So an environmentalism that becomes very fundamentally aesthetic, very fundamentally about sacrifice, very fundamentally skeptical of people, is, among other things, almost going to be by definition a politically powerless environmentalism, right? I mean, if it’s all the environmentalists who don’t have kids, I think that has a pretty obvious logic about where that’s going. And meanwhile, it’s young people who are the engines of social change and political change and young people leading these movements that have moved us as far and as quickly towards better climate outcomes.

So I don’t want to say that it’s a completely crazy thing to say, I don’t know. I feel like we use a lot of resources, and I don’t want to do that. But I think that I would, at the very least, say that if that’s your view on it, there are a lot of things I would ask if you’re doing first. Are you a vegan? Have you moved into a dense city? What kinds of climate activism and climate donations are you making?

Rather than not having kids, should you go and try to work for a hedge fund, and in an earning to give kind of way, give all your money to carbon offsets or what you think to be effective political programs? Should you just be buying carbon offsets? I mean, there are a lot of ways that you can try to involve yourself and make decisions before you say, I’m going to deny myself a family, because I don’t think the politics of that ladder up to a climate solution. In fact, they might cut against it.

So it’s really fundamentally an individual choice. If you want to make that choice, great, right? I don’t think anybody should feel forced to have children. To other things going on in our politics, I don’t think anybody should be forced to have children. But nevertheless, I don’t think people should mistake not having children for something that is mandated by climate science. The way I end the piece is say, look, I can’t tell you whether or not to have a kid. But nor can any climate model. That’s not what they do.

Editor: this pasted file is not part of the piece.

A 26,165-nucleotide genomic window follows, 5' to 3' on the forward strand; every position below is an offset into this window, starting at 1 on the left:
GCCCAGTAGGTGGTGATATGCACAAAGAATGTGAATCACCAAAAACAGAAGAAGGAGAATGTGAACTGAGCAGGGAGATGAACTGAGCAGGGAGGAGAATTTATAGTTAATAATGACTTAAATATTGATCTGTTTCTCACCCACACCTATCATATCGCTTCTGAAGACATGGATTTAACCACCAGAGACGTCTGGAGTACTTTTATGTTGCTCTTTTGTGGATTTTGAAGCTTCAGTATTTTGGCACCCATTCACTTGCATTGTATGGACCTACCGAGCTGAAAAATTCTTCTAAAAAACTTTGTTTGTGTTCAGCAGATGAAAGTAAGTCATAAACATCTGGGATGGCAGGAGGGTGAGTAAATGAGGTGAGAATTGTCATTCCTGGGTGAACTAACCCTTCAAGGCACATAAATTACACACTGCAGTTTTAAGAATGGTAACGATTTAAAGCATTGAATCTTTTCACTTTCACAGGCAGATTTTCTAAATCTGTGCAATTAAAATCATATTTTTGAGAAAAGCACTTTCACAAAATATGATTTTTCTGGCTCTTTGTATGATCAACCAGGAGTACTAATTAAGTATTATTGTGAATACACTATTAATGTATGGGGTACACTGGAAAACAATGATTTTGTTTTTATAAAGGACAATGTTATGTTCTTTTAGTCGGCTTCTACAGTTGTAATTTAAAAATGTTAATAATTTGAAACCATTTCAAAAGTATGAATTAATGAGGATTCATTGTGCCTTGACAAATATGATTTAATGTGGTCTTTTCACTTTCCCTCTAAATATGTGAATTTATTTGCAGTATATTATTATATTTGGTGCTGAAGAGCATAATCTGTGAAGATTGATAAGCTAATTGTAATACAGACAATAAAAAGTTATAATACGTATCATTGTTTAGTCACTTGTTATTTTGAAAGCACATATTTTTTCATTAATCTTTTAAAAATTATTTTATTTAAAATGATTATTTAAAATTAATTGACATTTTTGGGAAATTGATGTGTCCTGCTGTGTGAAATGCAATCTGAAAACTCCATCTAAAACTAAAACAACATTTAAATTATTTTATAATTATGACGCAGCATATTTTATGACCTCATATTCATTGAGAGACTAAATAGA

And so I think that the choice of whether or not to have a child is an intense one and a difficult one. I sometimes refer to it as, it’s a human event horizon. Nothing about your life is really the same after that. I often think of this conversation as suggesting that we’ve either scared people to a point on climate that has become paralytic. It seems like there’s almost no answer, except not being human anymore, which I truly don’t believe is true. Or it’s sort of moved a political problem into a question of personal sacrifice in a way that neither solves a political problem nor through sacrifice can solve the substantive one. And so it’s probably not the best place for people to put their energies or their worries.

And I guess I’ll end this on something Leah Stokes said to me, which she’s at UC Santa Barbara. She’s been on the show before. She’s a brilliant, wonderfully effective political scientist and researcher and climate expert and climate activist. And she said to me that the way she and a dear friend of hers, who works on these issues, too, thought about this was not how bad would her children’s life be. It wasn’t, was it moral to have children, given climate change? It was, would having children, because of the time commitment, keep her from doing everything she could to politically try to avert the worst climate outcomes?